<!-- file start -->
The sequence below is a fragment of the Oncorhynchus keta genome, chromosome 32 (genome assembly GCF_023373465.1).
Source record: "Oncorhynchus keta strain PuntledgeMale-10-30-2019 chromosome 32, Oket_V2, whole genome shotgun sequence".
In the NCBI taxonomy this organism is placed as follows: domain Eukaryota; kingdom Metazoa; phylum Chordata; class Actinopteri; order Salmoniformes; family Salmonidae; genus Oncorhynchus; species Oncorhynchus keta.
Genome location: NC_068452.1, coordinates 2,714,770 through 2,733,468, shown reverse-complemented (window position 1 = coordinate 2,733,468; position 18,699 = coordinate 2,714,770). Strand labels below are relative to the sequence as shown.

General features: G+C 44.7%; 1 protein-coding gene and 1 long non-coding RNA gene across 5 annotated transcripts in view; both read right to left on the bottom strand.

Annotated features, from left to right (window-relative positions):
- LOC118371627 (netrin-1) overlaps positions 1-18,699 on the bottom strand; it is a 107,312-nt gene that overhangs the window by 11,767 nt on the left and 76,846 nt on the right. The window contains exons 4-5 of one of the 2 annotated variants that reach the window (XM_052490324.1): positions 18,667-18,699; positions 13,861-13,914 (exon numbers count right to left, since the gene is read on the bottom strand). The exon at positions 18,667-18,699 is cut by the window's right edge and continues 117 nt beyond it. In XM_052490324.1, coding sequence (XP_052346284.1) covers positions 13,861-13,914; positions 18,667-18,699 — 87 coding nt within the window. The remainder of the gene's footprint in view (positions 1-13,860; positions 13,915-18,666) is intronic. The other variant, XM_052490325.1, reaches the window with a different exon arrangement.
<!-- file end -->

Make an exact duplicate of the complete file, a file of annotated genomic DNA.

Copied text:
The sequence below is a fragment of the Oncorhynchus keta genome, chromosome 32 (genome assembly GCF_023373465.1).
Source record: "Oncorhynchus keta strain PuntledgeMale-10-30-2019 chromosome 32, Oket_V2, whole genome shotgun sequence".
In the NCBI taxonomy this organism is placed as follows: domain Eukaryota; kingdom Metazoa; phylum Chordata; class Actinopteri; order Salmoniformes; family Salmonidae; genus Oncorhynchus; species Oncorhynchus keta.
Genome location: NC_068452.1, coordinates 2,714,770 through 2,733,468, shown reverse-complemented (window position 1 = coordinate 2,733,468; position 18,699 = coordinate 2,714,770). Strand labels below are relative to the sequence as shown.

General features: G+C 44.7%; 1 protein-coding gene and 1 long non-coding RNA gene across 5 annotated transcripts in view; both read right to left on the bottom strand.

Annotated features, from left to right (window-relative positions):
- LOC118371627 (netrin-1) overlaps positions 1-18,699 on the bottom strand; it is a 107,312-nt gene that overhangs the window by 11,767 nt on the left and 76,846 nt on the right. The window contains exons 4-5 of one of the 2 annotated variants that reach the window (XM_052490324.1): positions 18,667-18,699; positions 13,861-13,914 (exon numbers count right to left, since the gene is read on the bottom strand). The exon at positions 18,667-18,699 is cut by the window's right edge and continues 117 nt beyond it. In XM_052490324.1, coding sequence (XP_052346284.1) covers positions 13,861-13,914; positions 18,667-18,699 — 87 coding nt within the window. The remainder of the gene's footprint in view (positions 1-13,860; positions 13,915-18,666) is intronic. The other variant, XM_052490325.1, reaches the window with a different exon arrangement.